Being someone who is not overly interested in trees or plants or what Langston termed the “inland West,” I mainly picked up the book because I loved how melodramatic the title was. However, Langston wrote the book with such aplomb, I found myself constantly learning new and interesting things. Further, it is amazing how consistent human nature is, in its hubris and shortsightedness: from the Native Americans lighting fires in the forests decades before Americans arrived so they could ride their horses, to the loggers and ranchers in the 1920s who blamed the much milder sheepherders for any environmental damage done in the region because the sheepherders were often foreign, and to the overconfident Forest Service scientists in the 1940s who were so sure they knew what they were doing and instead brought in an era of unmanageable fires and insect invasions. Here is a long passage Langston shared about forest rangers attempting to reintroduce elk into the Blues after they had been hunted into extinction:

The history of elk reintroductions illustrates the ironic ways that attempts to save wild nature often led to the accelerated destruction of the wildness that people sought to preserve. . . . [In 1913], the [forest rangers] had to feed the [reintroduced] elk in stockyards for a month because of deep snow, and five more died and several calves were born prematurely and died. . . . The Association ran out of money to buy hay, and the elk were in danger of simply starving in the stockyards. . . . Finally one afternoon they drove them up to Benjamin Gulch on the edge of town. By morning all the elk had returned to the stockyards to be fed. Finally, in March, they drove the twenty-nine survivors to the Tumalum Creek at the north end of the Blues and released them in the forest, and this time they were too far to find their way back to the hay.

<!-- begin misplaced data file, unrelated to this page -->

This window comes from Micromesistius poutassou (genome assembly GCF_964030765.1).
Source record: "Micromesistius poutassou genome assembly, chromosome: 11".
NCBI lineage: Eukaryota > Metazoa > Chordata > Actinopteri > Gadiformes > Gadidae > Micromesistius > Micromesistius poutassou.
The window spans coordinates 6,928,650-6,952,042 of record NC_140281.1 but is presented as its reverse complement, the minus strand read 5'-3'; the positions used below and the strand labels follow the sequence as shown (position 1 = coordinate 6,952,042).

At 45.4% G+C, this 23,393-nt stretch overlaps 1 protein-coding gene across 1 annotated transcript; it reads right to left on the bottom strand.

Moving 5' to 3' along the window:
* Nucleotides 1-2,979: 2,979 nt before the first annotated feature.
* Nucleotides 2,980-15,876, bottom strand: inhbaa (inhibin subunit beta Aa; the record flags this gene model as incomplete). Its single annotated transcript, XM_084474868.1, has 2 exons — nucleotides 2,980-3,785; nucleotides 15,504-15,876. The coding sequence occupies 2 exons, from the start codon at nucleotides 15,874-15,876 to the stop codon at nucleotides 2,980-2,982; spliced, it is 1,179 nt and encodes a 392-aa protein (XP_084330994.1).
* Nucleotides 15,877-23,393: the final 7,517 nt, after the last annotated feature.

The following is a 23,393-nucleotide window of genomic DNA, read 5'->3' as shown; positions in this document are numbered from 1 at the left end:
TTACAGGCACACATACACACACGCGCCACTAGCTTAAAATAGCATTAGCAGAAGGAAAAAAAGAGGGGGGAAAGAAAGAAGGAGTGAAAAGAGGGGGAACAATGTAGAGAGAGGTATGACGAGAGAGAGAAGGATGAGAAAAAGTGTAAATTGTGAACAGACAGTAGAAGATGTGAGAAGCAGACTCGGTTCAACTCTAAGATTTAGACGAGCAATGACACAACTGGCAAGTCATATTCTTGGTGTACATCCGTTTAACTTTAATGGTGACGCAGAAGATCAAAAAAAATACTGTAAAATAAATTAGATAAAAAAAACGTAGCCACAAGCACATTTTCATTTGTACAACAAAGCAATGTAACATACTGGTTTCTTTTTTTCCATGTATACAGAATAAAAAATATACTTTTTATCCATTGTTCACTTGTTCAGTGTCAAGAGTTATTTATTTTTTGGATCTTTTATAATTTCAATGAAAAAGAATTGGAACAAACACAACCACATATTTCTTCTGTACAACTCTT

These are sad, confused stories of men who tried to manipulate wild things, which then refused to be wild, so people lost interest. . . . Reintroduction stories like the one recounted above are disturbing because people want wild nature to mean something.